Tejinder Randhawa, DO1, Bashar M. Attar, MD, PhD2, Hemant Mutneja, MD1, Rohit Agrawal, MD1, Yazan Abu Omar, MD2, Ishaan Vohra, MD1
1John H. Stroger, Jr. Hospital of Cook County, Chicago, IL; 2Cook County Health and Hospital Systems, Chicago, IL
Introduction: Enterobius vermicularis (pinworm) is the most common helminthic infection in the United States with an estimated prevalence of nearly 40 million people. Transmission of E. vermicularis occurs when its infective eggs, carried on contaminated hands, food, or environmental surfaces, are ingested. The eggs travel to the jejunum and hatch, maturing throughout the remainder of the gastrointestinal tract, until they reach their residence in the cecum. Females exit through the rectum and lay their eggs on the perianal skin. Though most infections are clinically silent; occasionally patients present with perianal itching, sleeplessness, hyperactivity, weight loss, abdominal pain and/or vomiting. Diagnosis is classically made by collecting the characteristic eggs from the perianal region using an adhesive coated surface and viewing the eggs microscopically. Here we present an unusual diagnostic finding of incidental pinworms during colonoscopy.
Case Description/Methods: A 36-year-old male was admitted with a three-day history of bright red blood per rectum and an intermittent history of melena over the past six months. History was remarkable for active alcohol abuse and alcoholic Childs A cirrhosis. On examination, the patient was hemodynamically stable, abdomen was soft and non-tender, rectal exam was without blood. Patient underwent upper endoscopy and colonoscopy for bleeding site identification. During colonoscopy a white serpiginous organism was found attached to the mucosa of the ascending colon (Images A and B). It was actively moving around over the colonic mucosa. The specimen was collected, and after pathology it was confirmed that the parasite was E. vermicularis. The remainder of the endoscopic investigation revealed both large esophageal varices and large internal hemorrhoids as likely culprits for the gastrointestinal bleed.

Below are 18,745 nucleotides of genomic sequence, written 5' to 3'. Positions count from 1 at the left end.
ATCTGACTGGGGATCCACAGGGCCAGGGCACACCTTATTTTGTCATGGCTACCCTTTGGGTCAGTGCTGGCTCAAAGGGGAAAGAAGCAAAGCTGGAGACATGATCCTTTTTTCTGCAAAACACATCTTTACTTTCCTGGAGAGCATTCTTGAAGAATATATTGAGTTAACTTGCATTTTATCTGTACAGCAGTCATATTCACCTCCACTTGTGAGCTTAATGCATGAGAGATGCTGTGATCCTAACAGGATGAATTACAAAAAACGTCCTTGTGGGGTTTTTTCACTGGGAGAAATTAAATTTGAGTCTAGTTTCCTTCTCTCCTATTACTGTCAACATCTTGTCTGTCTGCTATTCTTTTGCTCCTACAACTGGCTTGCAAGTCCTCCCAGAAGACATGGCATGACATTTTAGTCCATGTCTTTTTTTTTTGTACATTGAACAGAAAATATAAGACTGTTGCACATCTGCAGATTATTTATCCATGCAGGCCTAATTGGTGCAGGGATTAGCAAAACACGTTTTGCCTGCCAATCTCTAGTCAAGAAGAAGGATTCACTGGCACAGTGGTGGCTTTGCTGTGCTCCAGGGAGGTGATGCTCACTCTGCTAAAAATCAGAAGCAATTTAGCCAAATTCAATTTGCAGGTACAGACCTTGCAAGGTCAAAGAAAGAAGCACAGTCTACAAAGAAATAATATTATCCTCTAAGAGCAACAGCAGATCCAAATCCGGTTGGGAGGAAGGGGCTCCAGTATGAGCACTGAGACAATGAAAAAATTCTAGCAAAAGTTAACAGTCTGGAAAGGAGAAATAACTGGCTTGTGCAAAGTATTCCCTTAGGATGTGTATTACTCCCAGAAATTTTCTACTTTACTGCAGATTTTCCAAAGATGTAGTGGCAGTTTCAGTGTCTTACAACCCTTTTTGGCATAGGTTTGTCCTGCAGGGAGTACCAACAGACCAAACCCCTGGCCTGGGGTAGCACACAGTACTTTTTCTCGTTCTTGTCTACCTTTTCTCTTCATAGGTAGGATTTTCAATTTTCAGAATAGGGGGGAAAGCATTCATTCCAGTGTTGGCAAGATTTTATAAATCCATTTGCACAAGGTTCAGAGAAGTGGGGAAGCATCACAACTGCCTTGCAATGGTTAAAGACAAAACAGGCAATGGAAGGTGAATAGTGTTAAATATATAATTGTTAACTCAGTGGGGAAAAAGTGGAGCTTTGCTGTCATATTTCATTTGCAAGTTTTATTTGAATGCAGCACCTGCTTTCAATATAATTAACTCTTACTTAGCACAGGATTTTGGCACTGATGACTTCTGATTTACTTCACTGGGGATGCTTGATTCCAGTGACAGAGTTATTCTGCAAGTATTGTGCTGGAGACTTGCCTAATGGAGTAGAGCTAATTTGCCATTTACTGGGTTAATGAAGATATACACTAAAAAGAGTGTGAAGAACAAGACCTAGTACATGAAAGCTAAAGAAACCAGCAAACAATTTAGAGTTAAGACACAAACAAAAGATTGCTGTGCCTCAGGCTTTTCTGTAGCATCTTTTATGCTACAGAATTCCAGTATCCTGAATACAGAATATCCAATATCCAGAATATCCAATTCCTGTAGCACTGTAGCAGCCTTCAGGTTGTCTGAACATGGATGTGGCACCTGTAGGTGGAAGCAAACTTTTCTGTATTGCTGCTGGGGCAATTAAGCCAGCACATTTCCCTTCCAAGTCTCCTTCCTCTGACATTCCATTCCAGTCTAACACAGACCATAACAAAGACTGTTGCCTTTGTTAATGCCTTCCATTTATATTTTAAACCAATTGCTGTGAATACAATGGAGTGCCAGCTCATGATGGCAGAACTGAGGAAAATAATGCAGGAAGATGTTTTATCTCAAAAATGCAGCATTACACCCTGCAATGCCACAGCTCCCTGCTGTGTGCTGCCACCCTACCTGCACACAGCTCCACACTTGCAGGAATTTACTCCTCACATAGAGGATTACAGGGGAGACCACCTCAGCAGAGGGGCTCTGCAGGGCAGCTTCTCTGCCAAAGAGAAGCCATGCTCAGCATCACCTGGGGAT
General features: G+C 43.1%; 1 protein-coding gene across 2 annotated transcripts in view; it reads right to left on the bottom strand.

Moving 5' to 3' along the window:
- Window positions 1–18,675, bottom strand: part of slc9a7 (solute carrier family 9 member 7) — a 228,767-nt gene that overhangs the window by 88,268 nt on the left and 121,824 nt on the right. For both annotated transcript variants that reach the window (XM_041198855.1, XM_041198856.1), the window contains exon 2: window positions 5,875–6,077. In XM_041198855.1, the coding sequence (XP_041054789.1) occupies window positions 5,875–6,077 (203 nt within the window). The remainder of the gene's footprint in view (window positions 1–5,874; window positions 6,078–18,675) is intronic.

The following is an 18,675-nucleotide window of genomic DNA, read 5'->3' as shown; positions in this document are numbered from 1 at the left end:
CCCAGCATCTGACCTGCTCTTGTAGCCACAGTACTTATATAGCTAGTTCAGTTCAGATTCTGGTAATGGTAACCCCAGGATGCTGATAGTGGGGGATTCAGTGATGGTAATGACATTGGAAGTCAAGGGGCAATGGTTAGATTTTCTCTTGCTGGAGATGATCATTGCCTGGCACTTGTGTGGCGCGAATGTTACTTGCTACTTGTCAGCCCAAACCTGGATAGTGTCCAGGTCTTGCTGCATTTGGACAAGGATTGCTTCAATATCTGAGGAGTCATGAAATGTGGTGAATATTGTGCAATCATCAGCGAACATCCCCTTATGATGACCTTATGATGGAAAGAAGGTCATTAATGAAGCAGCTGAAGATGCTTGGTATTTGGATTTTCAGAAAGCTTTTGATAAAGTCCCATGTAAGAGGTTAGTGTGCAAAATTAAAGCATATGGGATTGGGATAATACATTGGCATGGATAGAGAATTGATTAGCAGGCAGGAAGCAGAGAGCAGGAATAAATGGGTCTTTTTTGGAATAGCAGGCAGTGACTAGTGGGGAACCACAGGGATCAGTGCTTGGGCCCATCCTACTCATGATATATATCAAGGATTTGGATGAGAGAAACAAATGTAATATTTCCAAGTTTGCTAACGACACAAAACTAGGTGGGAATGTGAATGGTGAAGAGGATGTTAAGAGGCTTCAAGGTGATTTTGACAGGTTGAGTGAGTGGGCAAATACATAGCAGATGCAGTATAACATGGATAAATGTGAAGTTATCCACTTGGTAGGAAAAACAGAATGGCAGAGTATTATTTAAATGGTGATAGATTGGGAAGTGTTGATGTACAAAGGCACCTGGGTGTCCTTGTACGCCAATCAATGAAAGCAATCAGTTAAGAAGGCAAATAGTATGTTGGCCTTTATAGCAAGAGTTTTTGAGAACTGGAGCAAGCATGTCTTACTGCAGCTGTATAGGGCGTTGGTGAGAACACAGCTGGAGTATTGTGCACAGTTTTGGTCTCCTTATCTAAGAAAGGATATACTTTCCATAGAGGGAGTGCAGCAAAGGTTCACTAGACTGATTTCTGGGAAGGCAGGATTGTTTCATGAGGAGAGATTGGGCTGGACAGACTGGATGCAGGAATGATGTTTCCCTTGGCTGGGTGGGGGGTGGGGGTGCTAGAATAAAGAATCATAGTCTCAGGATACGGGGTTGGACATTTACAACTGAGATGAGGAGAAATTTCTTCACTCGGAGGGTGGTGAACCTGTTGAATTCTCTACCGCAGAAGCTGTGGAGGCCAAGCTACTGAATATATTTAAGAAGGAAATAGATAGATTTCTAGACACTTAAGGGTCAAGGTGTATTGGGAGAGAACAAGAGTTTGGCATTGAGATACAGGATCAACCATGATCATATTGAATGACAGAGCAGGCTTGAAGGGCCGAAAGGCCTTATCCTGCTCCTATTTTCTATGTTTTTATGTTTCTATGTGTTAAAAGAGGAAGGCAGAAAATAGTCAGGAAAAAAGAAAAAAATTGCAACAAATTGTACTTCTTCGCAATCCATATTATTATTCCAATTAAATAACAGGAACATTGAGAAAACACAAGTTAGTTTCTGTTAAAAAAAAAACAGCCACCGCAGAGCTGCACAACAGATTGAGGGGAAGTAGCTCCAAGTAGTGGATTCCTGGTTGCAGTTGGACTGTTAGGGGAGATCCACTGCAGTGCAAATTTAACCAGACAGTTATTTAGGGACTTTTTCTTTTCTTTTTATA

Discussion: Direct visualization of pinworm eggs collected from the perianal region of suspected infected individuals has been essential to the diagnosis of intestinal parasite infections. Routine screening for pinworms in asymptomatic patients is not standard practice. Nevertheless, as an increasing number of colonoscopies are performed each year, we may encounter more incidentally diagnosed pinworm infections.
Citation: Tejinder Randhawa, DO; Bashar M. Attar, MD, PhD; Hemant Mutneja, MD; Rohit Agrawal, MD; Yazan Abu Omar, MD; Ishaan Vohra, MD. P0209 - UNINTENDED DISCOVERY OF ENTEROBIUS VERMICULARIS DURING COLONOSCOPY: AN UNCOMMON VISUALIZATION. Program No. P0209. ACG 2019 Annual Scientific Meeting Abstracts. San Antonio, Texas: American College of Gastroenterology.